Watching TV late one summer evening, I stumbled upon Stephen Colbert chatting with Hannah Einbinder, the Jewish 20-something comedian and co-star of the hit show
While the conversation between the two was entertaining, it was something that Einbinder was wearing--not saying--that drew me in. Adorning her neck was a simple Magen David on a chain.
We don't often see a "star" wearing a "star"--we rarely see Jewish celebrities wearing conspicuous Jewish symbols like a Star of David, a chai, or a
In fact, despite a sizeable Jewish presence in Tinseltown both in front of and behind the camera- -disproportionate to our small population size--Jewish celebrities have historically represented a highly assimilated segment of the Jewish community.
Take, for instance, a common practice of Jewish movie stars, in the first half of the 20th century, changing their names to make them sound "less Jewish" and more palatable to an American (predominantly non-Jewish) public.
Even for those who don't go as far as changing their names, it's not often that Jewish celebrities have played up their Jewish cultural and religious identities. Adam Sandler's "Chanukah Song," his charming ode to the Festival of Lights from 1994, was a rare exception.
Yet, in the last decade, there seems to be a cultural shift of a younger generation of Jewish celebrities proudly leaning into their Jewish identities.
To name a handful:
That 70s Show
alum Mila Kunis--who at age seven escaped religious oppression in Ukraine with her family--praises the beauty of Shabbat, which she celebrates with husband, Ashton Kutcher, and their children.
Ben Platt, of
Dear Evan Hansen
fame, lauds his Judaism--particularly the pivotal role Jewish summer camp has played in his life.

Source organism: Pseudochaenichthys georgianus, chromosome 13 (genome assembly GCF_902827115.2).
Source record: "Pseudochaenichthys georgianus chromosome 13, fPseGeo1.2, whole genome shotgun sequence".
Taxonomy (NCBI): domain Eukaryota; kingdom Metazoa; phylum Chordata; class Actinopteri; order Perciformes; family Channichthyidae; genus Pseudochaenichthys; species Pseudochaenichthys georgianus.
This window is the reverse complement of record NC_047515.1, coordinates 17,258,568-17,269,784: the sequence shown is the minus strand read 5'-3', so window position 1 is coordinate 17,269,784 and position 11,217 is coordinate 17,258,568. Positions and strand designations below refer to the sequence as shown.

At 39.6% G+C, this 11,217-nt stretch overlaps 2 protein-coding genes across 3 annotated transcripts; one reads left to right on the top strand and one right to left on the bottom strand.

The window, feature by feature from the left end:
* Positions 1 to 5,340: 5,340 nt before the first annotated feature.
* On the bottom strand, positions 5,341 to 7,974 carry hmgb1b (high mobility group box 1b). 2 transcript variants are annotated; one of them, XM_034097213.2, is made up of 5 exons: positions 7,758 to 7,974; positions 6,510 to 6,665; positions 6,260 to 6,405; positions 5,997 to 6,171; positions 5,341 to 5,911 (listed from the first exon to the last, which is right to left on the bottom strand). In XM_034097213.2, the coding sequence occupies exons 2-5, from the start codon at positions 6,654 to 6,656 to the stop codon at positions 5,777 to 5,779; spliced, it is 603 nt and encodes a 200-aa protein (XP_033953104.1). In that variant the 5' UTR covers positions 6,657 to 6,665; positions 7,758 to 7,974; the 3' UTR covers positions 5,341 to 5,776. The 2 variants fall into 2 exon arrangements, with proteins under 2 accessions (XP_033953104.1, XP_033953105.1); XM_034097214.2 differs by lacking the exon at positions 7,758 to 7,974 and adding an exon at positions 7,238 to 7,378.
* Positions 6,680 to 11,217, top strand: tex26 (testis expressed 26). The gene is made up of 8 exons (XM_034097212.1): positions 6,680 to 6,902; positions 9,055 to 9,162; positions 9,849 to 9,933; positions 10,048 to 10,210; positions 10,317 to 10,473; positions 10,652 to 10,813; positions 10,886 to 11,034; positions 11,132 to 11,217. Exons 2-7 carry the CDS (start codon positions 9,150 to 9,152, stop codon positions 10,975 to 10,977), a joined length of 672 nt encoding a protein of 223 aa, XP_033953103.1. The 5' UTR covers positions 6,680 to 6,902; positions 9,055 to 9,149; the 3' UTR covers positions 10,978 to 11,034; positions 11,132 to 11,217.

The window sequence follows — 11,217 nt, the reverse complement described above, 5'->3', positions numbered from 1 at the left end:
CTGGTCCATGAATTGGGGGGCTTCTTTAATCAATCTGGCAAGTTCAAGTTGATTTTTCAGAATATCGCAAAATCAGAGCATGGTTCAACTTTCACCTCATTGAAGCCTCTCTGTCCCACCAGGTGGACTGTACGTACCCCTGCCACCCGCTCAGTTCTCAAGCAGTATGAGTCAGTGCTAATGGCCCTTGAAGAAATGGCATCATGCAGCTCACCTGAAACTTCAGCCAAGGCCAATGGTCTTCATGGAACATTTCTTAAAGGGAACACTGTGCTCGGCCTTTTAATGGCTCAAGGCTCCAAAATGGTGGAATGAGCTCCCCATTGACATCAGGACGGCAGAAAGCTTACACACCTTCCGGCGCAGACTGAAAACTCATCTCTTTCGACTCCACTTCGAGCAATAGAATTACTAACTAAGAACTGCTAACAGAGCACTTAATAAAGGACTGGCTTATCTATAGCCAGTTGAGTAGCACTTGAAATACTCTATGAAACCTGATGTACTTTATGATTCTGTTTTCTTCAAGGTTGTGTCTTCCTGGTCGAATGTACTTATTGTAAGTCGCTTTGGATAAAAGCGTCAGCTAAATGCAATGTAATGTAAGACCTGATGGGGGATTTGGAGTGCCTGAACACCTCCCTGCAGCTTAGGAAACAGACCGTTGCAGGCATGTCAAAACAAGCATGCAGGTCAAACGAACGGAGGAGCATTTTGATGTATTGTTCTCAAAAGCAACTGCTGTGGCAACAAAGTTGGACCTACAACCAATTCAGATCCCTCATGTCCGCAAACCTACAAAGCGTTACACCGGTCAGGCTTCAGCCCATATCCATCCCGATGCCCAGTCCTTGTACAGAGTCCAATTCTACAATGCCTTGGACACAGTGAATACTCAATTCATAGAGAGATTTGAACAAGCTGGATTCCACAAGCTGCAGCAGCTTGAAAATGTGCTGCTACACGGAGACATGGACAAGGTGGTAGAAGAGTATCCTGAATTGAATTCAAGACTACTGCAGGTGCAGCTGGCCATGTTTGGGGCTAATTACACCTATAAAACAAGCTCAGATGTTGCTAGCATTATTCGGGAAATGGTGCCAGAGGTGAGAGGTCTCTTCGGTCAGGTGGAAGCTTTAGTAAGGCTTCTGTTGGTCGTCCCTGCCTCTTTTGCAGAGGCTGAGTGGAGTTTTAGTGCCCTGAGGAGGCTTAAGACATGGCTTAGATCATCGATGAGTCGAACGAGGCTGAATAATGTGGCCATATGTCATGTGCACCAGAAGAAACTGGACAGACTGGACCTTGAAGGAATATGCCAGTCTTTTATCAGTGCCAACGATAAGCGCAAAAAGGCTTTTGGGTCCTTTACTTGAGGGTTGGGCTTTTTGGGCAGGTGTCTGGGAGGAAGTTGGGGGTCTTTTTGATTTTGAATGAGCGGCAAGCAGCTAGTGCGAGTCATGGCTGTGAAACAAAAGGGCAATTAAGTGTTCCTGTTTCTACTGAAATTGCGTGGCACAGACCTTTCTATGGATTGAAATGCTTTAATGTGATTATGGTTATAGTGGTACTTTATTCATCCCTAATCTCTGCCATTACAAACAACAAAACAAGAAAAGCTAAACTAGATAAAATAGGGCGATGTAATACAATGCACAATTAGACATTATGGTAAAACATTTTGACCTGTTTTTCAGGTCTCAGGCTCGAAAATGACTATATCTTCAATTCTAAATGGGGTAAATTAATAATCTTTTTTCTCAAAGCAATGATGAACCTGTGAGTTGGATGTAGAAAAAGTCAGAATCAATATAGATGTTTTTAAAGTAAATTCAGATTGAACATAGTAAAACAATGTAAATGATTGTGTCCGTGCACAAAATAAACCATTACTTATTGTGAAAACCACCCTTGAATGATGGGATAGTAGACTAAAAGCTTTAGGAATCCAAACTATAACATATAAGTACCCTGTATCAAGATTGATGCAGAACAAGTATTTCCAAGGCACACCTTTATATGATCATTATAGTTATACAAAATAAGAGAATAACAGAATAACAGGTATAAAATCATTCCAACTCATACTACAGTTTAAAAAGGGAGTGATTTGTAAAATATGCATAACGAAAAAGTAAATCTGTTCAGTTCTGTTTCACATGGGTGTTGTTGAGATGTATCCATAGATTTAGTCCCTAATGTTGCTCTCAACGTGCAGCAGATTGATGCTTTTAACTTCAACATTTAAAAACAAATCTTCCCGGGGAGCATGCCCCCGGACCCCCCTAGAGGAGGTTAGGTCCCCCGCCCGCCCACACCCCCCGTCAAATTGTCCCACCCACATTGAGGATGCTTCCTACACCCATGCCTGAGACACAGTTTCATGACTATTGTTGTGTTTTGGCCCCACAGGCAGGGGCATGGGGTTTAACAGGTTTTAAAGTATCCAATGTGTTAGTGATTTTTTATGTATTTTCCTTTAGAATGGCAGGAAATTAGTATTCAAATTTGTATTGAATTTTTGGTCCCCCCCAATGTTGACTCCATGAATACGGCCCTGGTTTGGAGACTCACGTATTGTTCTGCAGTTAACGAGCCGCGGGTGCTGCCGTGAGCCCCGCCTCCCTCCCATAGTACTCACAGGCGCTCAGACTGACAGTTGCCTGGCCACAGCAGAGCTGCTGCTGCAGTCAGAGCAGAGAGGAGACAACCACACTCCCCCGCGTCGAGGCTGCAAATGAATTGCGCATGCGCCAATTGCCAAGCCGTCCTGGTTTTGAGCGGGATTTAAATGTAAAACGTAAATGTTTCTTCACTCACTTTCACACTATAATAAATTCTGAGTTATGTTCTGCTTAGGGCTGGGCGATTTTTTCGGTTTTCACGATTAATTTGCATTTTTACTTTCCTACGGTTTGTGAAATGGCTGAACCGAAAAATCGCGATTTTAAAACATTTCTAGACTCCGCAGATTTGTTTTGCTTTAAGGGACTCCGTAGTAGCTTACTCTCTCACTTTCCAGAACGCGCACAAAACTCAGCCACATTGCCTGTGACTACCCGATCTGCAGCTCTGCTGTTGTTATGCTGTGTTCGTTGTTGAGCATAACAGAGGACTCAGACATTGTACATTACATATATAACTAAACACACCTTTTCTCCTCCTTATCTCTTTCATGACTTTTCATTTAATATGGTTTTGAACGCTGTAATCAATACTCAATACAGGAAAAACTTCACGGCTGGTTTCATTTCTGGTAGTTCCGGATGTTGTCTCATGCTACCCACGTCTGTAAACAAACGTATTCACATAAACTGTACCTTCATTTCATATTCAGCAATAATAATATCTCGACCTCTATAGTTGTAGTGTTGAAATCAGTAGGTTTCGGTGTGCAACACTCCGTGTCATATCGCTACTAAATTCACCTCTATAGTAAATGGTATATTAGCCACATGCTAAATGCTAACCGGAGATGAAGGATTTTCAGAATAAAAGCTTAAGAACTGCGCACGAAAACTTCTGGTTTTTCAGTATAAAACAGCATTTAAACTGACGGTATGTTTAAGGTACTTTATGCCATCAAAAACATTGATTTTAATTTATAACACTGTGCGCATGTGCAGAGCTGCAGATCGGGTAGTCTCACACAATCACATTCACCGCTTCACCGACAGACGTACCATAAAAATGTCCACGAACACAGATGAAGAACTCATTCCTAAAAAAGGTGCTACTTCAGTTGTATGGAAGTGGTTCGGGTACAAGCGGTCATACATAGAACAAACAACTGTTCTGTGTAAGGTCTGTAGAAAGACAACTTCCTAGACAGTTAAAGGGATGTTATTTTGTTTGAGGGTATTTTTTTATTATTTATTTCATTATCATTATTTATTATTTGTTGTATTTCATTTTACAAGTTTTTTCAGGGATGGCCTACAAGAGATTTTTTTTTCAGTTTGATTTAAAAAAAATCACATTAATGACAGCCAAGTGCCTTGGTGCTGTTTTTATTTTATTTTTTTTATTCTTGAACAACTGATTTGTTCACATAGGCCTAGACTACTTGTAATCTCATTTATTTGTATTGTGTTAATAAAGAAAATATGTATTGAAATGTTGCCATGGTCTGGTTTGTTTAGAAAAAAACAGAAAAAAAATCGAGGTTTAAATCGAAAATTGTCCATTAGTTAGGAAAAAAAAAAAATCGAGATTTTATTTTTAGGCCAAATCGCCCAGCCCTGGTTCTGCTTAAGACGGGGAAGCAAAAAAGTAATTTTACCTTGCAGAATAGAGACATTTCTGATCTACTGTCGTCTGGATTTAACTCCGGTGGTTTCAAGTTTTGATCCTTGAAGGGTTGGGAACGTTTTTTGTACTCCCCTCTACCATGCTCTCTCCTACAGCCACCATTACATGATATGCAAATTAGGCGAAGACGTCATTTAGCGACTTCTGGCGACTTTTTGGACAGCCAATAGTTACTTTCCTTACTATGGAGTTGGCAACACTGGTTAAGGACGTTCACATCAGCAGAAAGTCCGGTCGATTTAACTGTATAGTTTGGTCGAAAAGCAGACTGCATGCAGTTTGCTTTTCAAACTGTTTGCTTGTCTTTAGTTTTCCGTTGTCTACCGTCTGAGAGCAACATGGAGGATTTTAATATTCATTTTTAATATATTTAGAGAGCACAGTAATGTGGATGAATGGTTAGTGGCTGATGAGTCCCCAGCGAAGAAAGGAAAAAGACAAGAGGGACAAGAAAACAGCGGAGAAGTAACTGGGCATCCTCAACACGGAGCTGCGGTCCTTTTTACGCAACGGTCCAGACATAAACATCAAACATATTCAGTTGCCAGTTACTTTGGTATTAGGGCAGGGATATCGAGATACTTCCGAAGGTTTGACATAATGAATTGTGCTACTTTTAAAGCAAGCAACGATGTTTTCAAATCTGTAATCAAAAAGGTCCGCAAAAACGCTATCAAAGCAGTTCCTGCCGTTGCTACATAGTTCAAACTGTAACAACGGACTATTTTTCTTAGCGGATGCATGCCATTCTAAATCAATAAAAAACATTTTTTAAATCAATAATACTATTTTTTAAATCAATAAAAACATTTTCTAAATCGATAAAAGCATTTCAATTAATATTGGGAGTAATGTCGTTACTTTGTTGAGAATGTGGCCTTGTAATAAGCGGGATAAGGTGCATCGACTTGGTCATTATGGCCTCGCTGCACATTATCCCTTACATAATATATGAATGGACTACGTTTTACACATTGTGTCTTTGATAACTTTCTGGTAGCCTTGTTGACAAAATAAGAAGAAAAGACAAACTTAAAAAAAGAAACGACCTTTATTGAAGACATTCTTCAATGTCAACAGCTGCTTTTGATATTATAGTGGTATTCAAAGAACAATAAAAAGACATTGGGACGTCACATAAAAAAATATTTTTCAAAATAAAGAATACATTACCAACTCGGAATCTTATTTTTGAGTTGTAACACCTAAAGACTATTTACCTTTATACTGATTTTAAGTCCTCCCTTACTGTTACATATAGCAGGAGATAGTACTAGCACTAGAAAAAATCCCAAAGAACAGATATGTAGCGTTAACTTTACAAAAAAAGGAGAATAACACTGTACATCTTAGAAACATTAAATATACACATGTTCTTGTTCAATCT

Oscar-winning actress Natalie Portman, born in Israel, proudly represents the Jewish people and Israel. She also wrote, directed, and starred in an adaptation of Israeli author Amos Oz's memoir.
On her 40th birthday, comedian and actress Tiffany Haddish celebrated her bat mitzvah, a star-studded affair.
Megastar Scarlett Johansson appeared on the show
Finding Your Roots
, in which she discovered that some of her Jewish relatives had been killed in the Warsaw Ghetto. She has also served as brand ambassador for the Israeli company SodaStream.
Canadian rapper Drake regularly references his Jewish identity in the public sphere--including spoofing his bar mitzvah when he hosted
Saturday Night Live.
Wonder Woman herself--Gal Gadot--is a committed Israeli Jew, whose Jewish identity shines through in her media appearances, such as on Jimmy Fallon's show last year who she roped him into trying gefilte fish.
Finally, look no further than actress and neuroscientist Mayim Bialik, recently named one of the permanent hosts of
. Bialik--who identifies as Modern Orthodox, almost unheard of in Hollywood--expresses herself Jewishly in everything from her Hebrew name to her modest Orthodox-style dress to her bedtime ritual of singing the Shema prayer with her sons.
How encouraging to watch Jewish stars showcase their cultural and religious identities--especially in an era that has challenged the Jewish people.
In the last decade, we've seen antisemitism rising at alarming rates in America and abroad.
In August, the FBI reported that although hate crimes against American Jews dipped slightly between 2019 and 2020, we're still the largest target for religious bias crimes. Jews, who barely comprise two percent of the U.S. population, account for 60% of religiously motivated hate crimes.
So, in that context, it's even more refreshing to see Jewish ambassadors in pop culture shining a light on their Jewish identities, a trend you'll see celebrated in the October issue of our magazine.
After all, it's only when we get to know one another as people that we dispel stereotypes and combat bigotry.
So, when a celebrity with a Hebrew name takes on hosting duties of the most iconic of American game shows, we're normalizing the Jewish experience.
And when an it-actress wears a quintessential Jewish symbol around her neck on TV, we're showing society that we're proud of who we are as Jews.
We're telling the world--quite simply--that it's cool to be Jewish.